“This is a long-term liability that would only get bigger without taking action,” Joe DeAnda, a spokesman for Brown’s Human Resources department said last week, when asked if the retiree health care reform is still on track to cut the debt as planned.
“Starting to prefund retiree health care, along with the other measures we’ve incorporated into labor contracts during the latest round of bargaining, will eliminate this unfunded liability over the next three decades,” he said.
Brown’s plan asked CalPERS to “increase efforts to ensure” retirees eligible for Medicare at age 65 are switching to lower-cost supplemental plans. Most state workers can retire at age 50. But their pension formula, along with annual service credit, continues to increase until age 63 if they stay on the job.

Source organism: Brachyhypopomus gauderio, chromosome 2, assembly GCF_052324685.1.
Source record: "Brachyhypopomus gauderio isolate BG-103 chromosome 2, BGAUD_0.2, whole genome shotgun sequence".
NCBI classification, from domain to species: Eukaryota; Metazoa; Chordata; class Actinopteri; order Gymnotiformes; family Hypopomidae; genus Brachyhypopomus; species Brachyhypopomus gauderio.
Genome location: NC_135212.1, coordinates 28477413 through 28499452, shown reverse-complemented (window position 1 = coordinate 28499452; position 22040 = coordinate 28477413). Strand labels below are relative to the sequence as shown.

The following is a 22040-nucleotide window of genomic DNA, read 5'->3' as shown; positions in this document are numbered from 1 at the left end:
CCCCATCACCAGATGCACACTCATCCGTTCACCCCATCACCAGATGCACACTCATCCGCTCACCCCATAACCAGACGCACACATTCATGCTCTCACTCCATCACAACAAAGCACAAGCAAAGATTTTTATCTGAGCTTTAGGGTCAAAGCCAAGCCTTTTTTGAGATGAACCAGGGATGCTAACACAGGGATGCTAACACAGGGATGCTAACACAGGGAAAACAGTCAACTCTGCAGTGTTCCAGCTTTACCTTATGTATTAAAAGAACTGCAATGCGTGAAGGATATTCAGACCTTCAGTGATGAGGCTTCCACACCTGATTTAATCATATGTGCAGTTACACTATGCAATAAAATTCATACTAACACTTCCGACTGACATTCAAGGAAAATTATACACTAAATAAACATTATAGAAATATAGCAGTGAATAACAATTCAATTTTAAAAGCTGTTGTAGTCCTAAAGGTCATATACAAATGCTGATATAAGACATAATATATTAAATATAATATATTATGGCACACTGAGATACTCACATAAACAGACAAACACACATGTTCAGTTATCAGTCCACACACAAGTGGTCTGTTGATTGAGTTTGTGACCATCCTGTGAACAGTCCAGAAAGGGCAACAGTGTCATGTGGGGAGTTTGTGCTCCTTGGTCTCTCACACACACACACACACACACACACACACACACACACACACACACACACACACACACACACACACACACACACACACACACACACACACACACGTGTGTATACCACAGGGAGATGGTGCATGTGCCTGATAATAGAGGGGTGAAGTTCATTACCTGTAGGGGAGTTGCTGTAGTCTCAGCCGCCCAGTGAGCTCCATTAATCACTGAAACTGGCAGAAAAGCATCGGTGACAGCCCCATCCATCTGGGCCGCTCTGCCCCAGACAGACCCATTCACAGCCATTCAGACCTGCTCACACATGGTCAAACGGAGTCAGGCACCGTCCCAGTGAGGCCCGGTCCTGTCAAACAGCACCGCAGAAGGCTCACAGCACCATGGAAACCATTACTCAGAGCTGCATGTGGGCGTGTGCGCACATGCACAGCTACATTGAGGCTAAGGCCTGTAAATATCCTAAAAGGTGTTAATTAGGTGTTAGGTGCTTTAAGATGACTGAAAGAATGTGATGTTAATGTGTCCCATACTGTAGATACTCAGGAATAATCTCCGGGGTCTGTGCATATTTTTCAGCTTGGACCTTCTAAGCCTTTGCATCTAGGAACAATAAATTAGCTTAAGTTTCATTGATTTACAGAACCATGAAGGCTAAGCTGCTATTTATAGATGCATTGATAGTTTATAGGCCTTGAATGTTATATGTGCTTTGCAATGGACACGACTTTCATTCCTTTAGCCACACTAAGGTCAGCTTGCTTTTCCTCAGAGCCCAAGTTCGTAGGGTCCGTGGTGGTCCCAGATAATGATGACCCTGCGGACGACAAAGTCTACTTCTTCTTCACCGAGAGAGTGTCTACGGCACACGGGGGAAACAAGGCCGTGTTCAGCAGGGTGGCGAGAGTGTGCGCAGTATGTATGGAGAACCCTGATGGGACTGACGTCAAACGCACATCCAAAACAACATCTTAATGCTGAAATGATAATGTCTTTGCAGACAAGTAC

About 69 percent of retirees are in a Medicare supplemental plan, a CalPERS spokeswoman said last week, and 31 percent are in basic health plans, some ineligible for Medicare for a variety of reasons including age.
A Legislative Analyst’s Office report on state worker retirement health benefits in March last year suggested that the Legislature consider offering new hires an alternative to the current plan, perhaps higher pay and contributions to a retiree health insurance plan.
The Analyst said, among other things, the governor’s plan could “require some employees to pay for benefits they will never receive.” Some state workers may leave before serving the 10 or 15 years needed for minimum retiree health care.